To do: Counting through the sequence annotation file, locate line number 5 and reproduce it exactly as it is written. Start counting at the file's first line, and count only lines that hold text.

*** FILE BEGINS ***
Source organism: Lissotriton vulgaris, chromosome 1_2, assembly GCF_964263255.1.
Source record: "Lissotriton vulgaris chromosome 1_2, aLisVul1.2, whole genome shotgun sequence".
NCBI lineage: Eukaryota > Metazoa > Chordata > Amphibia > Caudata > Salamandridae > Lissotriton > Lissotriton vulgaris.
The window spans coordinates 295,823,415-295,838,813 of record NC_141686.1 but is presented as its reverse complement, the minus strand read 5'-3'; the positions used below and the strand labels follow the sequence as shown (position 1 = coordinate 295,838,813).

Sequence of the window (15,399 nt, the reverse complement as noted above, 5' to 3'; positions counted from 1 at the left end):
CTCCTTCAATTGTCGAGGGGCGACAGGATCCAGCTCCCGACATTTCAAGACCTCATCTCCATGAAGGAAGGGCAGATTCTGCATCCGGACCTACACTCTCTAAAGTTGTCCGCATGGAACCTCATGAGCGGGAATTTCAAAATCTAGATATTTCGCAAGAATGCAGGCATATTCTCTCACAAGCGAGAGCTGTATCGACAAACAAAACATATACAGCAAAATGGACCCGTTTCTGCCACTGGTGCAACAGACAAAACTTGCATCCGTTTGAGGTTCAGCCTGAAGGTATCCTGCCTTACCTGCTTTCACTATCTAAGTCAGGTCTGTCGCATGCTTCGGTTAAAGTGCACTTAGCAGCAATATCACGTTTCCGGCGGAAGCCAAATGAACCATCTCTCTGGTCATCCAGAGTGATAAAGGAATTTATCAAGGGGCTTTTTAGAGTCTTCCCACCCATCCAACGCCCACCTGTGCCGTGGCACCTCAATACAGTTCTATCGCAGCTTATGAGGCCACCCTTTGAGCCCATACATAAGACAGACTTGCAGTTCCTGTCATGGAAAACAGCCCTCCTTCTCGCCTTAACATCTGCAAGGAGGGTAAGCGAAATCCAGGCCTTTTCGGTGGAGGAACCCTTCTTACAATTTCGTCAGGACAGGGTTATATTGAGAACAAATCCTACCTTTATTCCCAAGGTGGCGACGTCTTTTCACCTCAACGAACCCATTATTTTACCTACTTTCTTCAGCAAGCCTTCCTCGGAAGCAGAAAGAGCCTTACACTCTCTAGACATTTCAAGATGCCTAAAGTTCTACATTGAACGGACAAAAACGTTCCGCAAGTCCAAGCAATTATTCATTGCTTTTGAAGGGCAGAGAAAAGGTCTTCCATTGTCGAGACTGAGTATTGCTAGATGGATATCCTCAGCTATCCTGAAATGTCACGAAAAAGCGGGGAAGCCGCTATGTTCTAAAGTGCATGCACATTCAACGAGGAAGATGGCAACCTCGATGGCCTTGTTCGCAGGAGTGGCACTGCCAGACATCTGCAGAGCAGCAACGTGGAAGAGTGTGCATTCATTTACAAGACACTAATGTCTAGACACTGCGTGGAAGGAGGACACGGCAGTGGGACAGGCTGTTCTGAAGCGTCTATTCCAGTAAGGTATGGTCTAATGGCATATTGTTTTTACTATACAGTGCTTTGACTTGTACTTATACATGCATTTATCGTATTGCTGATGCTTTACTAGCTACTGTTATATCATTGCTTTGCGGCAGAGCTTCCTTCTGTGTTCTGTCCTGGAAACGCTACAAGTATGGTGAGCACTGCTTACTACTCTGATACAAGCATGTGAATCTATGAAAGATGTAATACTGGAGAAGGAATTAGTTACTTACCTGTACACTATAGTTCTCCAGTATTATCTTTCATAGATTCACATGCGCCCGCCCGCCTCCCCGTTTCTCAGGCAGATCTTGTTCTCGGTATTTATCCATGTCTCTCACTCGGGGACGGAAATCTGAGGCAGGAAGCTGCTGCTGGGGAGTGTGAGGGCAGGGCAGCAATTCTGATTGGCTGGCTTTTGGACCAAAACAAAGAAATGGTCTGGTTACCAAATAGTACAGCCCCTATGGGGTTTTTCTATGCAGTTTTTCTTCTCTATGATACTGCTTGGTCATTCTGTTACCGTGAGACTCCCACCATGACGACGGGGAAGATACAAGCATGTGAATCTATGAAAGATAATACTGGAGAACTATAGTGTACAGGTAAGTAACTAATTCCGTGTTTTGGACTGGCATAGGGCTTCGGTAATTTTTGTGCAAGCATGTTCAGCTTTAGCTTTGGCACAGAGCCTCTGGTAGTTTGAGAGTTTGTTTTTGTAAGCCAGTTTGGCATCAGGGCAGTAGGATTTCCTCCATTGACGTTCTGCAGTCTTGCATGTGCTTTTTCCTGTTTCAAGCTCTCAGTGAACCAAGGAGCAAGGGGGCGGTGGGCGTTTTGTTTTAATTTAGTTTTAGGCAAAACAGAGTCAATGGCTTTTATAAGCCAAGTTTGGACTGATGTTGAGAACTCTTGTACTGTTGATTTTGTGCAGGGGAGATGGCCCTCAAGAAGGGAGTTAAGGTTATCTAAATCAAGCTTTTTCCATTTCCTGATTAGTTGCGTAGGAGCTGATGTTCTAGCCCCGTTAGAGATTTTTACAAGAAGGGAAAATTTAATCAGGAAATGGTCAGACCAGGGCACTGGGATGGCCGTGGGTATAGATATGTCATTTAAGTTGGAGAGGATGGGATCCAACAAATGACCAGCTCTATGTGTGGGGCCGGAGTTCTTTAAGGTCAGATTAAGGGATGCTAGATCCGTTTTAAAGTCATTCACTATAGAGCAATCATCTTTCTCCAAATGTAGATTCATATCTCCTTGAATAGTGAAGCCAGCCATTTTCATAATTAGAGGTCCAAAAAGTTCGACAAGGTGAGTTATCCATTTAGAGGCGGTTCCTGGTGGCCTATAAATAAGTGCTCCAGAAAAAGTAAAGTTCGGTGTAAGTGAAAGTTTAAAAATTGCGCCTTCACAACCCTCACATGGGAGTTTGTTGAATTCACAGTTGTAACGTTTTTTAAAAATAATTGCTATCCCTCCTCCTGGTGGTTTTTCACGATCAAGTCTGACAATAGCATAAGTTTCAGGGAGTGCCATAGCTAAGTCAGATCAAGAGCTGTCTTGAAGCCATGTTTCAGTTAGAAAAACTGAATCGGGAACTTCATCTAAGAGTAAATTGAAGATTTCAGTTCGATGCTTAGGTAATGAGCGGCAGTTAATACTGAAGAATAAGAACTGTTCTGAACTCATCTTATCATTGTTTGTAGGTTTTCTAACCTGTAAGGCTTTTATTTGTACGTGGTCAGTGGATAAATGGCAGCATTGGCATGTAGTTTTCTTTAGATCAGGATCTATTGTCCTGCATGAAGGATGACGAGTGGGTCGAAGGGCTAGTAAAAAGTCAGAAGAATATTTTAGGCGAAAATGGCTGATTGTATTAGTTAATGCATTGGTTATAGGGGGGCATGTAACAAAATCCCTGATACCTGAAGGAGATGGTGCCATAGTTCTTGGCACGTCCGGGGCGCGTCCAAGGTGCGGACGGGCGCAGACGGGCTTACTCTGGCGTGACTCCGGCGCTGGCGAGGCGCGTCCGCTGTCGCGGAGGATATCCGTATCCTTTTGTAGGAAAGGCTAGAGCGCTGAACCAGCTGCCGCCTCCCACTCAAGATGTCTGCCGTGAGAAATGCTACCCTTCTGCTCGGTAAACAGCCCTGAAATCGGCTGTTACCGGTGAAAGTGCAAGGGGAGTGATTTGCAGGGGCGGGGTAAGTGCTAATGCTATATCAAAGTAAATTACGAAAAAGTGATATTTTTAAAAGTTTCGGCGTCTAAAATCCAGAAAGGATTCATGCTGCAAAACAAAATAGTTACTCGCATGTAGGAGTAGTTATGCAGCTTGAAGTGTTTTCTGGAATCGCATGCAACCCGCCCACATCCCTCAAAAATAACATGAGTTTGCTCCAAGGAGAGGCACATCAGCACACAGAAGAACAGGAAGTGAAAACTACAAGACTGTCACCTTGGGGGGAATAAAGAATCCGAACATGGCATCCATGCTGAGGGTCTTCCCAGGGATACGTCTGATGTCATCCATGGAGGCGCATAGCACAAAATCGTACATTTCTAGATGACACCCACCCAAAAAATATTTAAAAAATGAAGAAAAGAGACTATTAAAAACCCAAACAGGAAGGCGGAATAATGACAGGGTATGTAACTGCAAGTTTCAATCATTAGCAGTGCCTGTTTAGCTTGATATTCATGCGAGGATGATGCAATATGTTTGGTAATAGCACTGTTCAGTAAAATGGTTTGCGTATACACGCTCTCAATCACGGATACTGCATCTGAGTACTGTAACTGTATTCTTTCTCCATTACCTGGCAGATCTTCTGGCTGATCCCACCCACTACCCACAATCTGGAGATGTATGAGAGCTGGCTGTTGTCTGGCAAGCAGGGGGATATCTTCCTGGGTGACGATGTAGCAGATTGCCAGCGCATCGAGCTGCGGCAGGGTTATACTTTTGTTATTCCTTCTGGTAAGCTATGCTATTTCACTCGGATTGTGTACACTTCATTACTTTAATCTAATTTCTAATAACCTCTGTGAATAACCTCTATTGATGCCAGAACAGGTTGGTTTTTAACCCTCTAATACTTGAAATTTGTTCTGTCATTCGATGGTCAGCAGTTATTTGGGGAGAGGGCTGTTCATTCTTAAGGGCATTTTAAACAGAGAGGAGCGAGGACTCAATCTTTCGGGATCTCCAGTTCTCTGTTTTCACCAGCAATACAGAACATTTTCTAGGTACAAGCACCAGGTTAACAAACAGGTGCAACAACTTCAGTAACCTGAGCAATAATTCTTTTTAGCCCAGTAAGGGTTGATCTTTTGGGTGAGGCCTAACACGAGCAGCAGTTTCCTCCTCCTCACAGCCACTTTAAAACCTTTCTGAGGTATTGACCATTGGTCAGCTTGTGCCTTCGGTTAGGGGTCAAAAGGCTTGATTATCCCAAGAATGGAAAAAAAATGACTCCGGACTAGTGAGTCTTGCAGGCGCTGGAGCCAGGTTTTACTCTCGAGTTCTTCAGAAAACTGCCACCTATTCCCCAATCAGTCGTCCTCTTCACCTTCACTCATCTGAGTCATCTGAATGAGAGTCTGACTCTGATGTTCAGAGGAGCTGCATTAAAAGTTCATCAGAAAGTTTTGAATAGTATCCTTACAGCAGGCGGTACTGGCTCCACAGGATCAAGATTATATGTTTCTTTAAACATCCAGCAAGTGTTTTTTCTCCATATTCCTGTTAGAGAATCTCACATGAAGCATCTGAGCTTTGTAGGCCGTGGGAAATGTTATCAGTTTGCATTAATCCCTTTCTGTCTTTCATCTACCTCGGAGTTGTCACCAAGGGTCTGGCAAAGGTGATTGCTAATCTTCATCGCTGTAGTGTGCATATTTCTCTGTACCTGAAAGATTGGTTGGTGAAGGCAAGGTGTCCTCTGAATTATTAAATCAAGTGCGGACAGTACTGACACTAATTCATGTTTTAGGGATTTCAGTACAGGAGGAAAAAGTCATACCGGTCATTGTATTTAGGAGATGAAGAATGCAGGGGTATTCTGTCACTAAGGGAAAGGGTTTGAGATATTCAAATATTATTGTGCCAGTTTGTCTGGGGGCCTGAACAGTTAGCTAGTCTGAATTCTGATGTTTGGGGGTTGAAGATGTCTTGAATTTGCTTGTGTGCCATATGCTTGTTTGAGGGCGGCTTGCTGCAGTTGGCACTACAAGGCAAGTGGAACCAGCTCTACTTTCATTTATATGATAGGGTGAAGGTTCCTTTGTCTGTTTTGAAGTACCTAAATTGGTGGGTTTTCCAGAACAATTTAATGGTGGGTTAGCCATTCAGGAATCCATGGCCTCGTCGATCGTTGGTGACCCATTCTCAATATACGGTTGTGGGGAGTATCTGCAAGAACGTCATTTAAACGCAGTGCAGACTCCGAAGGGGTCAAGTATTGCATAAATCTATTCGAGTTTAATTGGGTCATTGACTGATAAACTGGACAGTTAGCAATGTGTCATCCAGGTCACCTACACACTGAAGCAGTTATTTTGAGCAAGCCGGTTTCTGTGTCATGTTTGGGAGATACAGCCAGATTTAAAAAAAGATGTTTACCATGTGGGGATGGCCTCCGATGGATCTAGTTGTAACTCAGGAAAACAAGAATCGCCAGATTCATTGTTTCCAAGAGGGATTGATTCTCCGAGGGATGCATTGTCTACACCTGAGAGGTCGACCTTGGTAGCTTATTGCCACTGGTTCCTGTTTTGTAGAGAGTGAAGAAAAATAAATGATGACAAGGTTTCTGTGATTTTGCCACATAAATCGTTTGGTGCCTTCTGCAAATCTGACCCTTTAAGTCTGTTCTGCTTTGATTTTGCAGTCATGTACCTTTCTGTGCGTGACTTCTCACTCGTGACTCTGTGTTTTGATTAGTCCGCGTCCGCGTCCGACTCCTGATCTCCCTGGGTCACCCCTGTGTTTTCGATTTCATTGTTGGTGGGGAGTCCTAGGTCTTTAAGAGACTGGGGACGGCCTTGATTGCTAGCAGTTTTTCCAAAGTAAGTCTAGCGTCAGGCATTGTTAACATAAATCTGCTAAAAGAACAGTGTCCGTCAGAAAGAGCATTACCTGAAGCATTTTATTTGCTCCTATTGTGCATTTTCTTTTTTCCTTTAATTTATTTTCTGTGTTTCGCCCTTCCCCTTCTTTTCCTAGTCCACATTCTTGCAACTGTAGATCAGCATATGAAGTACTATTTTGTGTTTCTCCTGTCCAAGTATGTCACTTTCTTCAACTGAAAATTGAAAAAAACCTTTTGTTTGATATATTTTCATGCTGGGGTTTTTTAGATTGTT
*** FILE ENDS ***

Sequence of the window (15,399 nt, the reverse complement as noted above, 5' to 3'; positions counted from 1 at the left end):